Prince Edward has visited schools and voluntary organisations running the Duke of Edinburgh award – amid doubt he will actually inherit the title.
The Earl of Wessex travelled to Blackpool and Preston to spend time with young people making a difference in their communities through the scheme.
The 58 year oldroyal, a trustee of the Duke of Edinburgh award (DofE) as well as chairman of The Duke of Edinburgh's international award, visited both the Oracle Youth Club and Thames Primary Academy on Monday.
He joined participants as they carried out a range of their volunteering activities during the day – including community litter-picking, cooking and sandwich-making, and helping younger pupils with arts and crafts.
The visit comes after months of speculation about whyKing Charles has not bestowed the Duke of Edinburgh title upon his younger brother, who had been expected to inherit it after the death of their father,Prince Philip, in 2021.
It has been reported that the King, 74, is saving the title for his granddaughterPrincess Charlotte – who is third in line to the throne, after her fatherPrince William and brotherPrince George.
A source told theMail on Sunday: “Discussions are under way, but the favoured outcome for the King is that this title ought to go to Princess Charlotte.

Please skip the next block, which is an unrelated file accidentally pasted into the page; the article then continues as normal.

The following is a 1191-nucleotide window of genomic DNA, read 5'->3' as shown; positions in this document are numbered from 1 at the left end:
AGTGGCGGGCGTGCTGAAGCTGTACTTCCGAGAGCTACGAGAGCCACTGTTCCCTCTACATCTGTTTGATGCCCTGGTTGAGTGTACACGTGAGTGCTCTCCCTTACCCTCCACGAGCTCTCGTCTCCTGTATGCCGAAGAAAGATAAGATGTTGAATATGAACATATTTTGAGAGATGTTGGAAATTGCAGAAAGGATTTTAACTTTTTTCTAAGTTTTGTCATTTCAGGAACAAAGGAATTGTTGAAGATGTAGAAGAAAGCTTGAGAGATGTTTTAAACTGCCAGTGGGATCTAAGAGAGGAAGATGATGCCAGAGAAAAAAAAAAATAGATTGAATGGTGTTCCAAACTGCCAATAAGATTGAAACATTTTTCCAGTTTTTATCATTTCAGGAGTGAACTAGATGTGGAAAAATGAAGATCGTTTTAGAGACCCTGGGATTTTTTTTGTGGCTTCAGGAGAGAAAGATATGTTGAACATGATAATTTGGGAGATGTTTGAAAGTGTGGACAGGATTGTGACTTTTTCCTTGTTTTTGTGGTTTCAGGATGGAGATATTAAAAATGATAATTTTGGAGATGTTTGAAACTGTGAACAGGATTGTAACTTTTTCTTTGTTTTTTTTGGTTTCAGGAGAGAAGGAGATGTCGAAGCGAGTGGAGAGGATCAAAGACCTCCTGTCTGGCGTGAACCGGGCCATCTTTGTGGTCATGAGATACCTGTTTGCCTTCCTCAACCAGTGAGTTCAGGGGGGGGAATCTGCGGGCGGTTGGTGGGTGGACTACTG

“It would be a fitting way to remember theQueen – who, of course, had the title Duchess of Edinburgh – and a way for His Majesty to honour the line of succession.”
The Duke of Edinburgh award was founded by the late Prince Philip in 1956 to encourage teenagers and young adults to engage with the outdoors while under-taking self-improvement exercises.
In order to complete the award, individuals must complete a series of exercises, a certain amount of voluntary work and a final expedition.
On Monday’s visit to Lancashire, Prince Edward was pictured beaming as he chatted to young people while wearing a DofE fleece.
Rebecca Kennelly, Executive Director of UK Operations at the DofE, said: “The young people The Earl met in Blackpool, and the amazing staff and volunteers supporting them, are a dazzling example of the DofE at its absolute best.
“The participants spoke so powerfully about the skills, resilience and self-belief they’ve developed – and, through their volunteering, showed how they’re a fantastic force for good in their community too.”
During the engagement, the Earl also visited Pioneer TEC – a purpose-built residential school on Preston Docks offering specialist therapeutic alternative education.
Pioneer TEC began running the DofE in 2021, supporting young people with learning and behavioural difficulties to take part.
Students invited The Earl to join in the wide range of activities they do for their DofE – including maintaining and refurbishing motorbikes, go-karting, and preparing food for the centre’s ‘Butty Bike’, which provides a local sandwich round.
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